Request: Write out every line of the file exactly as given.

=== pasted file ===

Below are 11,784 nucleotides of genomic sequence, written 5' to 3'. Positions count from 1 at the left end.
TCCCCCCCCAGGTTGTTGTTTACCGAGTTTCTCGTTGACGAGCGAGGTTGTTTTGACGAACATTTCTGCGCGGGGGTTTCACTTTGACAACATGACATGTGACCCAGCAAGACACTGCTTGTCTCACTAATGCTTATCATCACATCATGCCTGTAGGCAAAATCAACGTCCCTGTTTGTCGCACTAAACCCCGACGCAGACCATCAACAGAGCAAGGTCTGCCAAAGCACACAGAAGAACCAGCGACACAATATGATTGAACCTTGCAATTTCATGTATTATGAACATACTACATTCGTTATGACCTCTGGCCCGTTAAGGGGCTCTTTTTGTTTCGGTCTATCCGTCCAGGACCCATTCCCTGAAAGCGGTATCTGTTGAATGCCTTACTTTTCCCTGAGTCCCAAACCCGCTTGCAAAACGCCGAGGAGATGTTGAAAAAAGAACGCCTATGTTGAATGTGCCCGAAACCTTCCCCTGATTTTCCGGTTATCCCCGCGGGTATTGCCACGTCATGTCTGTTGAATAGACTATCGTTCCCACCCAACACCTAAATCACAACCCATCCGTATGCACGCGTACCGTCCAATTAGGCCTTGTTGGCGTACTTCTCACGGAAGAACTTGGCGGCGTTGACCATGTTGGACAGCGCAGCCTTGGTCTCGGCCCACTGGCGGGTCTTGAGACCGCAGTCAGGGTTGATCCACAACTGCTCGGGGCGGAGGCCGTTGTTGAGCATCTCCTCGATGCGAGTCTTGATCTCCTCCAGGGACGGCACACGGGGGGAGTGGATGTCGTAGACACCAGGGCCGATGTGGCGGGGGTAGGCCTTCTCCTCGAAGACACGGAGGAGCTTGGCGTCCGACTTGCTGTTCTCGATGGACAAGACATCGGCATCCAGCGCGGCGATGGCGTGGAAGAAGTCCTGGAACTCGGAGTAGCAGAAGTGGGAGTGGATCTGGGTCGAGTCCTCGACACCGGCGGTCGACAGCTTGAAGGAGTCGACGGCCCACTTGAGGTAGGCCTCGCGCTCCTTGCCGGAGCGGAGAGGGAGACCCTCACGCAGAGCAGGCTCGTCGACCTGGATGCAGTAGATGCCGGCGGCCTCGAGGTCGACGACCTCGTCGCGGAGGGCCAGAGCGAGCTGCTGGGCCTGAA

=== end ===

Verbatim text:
Below are 11,784 nucleotides of genomic sequence, written 5' to 3'. Positions count from 1 at the left end.
TCCCCCCCCAGGTTGTTGTTTACCGAGTTTCTCGTTGACGAGCGAGGTTGTTTTGACGAACATTTCTGCGCGGGGGTTTCACTTTGACAACATGACATGTGACCCAGCAAGACACTGCTTGTCTCACTAATGCTTATCATCACATCATGCCTGTAGGCAAAATCAACGTCCCTGTTTGTCGCACTAAACCCCGACGCAGACCATCAACAGAGCAAGGTCTGCCAAAGCACACAGAAGAACCAGCGACACAATATGATTGAACCTTGCAATTTCATGTATTATGAACATACTACATTCGTTATGACCTCTGGCCCGTTAAGGGGCTCTTTTTGTTTCGGTCTATCCGTCCAGGACCCATTCCCTGAAAGCGGTATCTGTTGAATGCCTTACTTTTCCCTGAGTCCCAAACCCGCTTGCAAAACGCCGAGGAGATGTTGAAAAAAGAACGCCTATGTTGAATGTGCCCGAAACCTTCCCCTGATTTTCCGGTTATCCCCGCGGGTATTGCCACGTCATGTCTGTTGAATAGACTATCGTTCCCACCCAACACCTAAATCACAACCCATCCGTATGCACGCGTACCGTCCAATTAGGCCTTGTTGGCGTACTTCTCACGGAAGAACTTGGCGGCGTTGACCATGTTGGACAGCGCAGCCTTGGTCTCGGCCCACTGGCGGGTCTTGAGACCGCAGTCAGGGTTGATCCACAACTGCTCGGGGCGGAGGCCGTTGTTGAGCATCTCCTCGATGCGAGTCTTGATCTCCTCCAGGGACGGCACACGGGGGGAGTGGATGTCGTAGACACCAGGGCCGATGTGGCGGGGGTAGGCCTTCTCCTCGAAGACACGGAGGAGCTTGGCGTCCGACTTGCTGTTCTCGATGGACAAGACATCGGCATCCAGCGCGGCGATGGCGTGGAAGAAGTCCTGGAACTCGGAGTAGCAGAAGTGGGAGTGGATCTGGGTCGAGTCCTCGACACCGGCGGTCGACAGCTTGAAGGAGTCGACGGCCCACTTGAGGTAGGCCTCGCGCTCCTTGCCGGAGCGGAGAGGGAGACCCTCACGCAGAGCAGGCTCGTCGACCTGGATGCAGTAGATGCCGGCGGCCTCGAGGTCGACGACCTCGTCGCGGAGGGCCAGAGCGAGCTGCTGGGCCTGAA